I came out
to my parents today, via e-mail. The names have been changed to protect the innocent
Hey, Mom. Hey, Dad. Just wanted to let you know about something, though it'd probably be best if you were sitting down.
So, I've been seeing a therapist. Four of them, actually; the first one was a social worker by the name of Paul, who I saw for five months; the second one was a guy named Rick, who I saw for one session (I look forward to being one of the Faces of Those He Has Wronged that float by as he falls into Hell); it was at this point that I bounced over to a third therapist whose name I don't remember, who I saw for the same amount of time; it was at this point that New Orleans was hosed down like an African-American civil rights demonstrator in the tumultuous mid-twentieth century, and I had to find some other place to live. While at Susan's house, I made it a point to seek out organizations that would help my cause. I found a nonprofit GLBT center in downtown Manhattan that was extremely sympathetic and helpful, and it's from them that I received the name of Frog Rock, with whom I had my first session a mere nineteen hours ago, a /very/ experienced psychotherapist who specializes in dealing with people like me.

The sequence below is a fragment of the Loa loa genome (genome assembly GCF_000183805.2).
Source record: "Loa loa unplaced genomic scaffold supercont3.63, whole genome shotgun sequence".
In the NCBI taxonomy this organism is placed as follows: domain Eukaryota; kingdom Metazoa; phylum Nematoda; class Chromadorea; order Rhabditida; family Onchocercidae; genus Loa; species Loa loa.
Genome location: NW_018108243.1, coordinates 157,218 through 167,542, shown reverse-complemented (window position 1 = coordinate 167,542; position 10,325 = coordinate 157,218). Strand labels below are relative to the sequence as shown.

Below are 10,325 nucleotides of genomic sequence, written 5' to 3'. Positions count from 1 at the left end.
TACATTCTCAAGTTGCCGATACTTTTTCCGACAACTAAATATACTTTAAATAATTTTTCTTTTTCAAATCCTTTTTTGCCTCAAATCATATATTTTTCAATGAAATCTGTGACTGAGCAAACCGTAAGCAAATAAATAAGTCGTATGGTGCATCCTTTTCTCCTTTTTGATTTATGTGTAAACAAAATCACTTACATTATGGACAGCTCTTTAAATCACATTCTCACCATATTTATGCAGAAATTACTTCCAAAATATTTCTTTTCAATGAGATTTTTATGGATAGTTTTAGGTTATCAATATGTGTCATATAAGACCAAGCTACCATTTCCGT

"People Like Me" is in reference to the transgendered, so you know.
I'm not going to lie and say I've known from my earliest memories, because my earliest memory is of a birthday party someone had when I was three; I was holding a balloon and I had no pants on (believe it when I say that for my thirtieth, I'll be replicating the same circumstances). But it dates way, way, way back to back when I was a sullen, androgynous young chap, neither really interested in Battle Beasts or My Little Ponies, who constantly sought an escape into the fantastic realm of videogames, and it was really fleshed out when I entered puberty in middle school and I had those vague psychological issues, for which you benevolently sent me to all those therapists. I personally thought everyone was struggling with the same personal questions, so I kept the lid shut on that issue until it ended up surfacing on its own in 2001.
Did either of you keep up with my first comic series, The Valorous Four? Chapter Three, where the major main characters all switched sexes? At the time, I thought it was revolutionary -- no major online comic had done such a thing at the time -- and my full intent was to, like writer Adam Cadre's descriptions of Groundhog Day and Memoirs of an Invisible Man, "take a brilliant premise and explore all of its nooks and crannies" (though I personally object to the phrase "nooks and crannies" being used in any context. Just sayin'.). I was so anxious to start it that I ended Chapter Two long, long before I originally intended to. After it started, I drew more in that brief period of time (August 2001, when I was working that horrible job at the local Perkins) than I've ever drawn in any similar amount of time since. The pictures were horrible, but through my eyes, they looked golden -- and it all culminated with a phone call to the main character's mother, stating in no uncertain terms that, yes, she finally had a daughter now.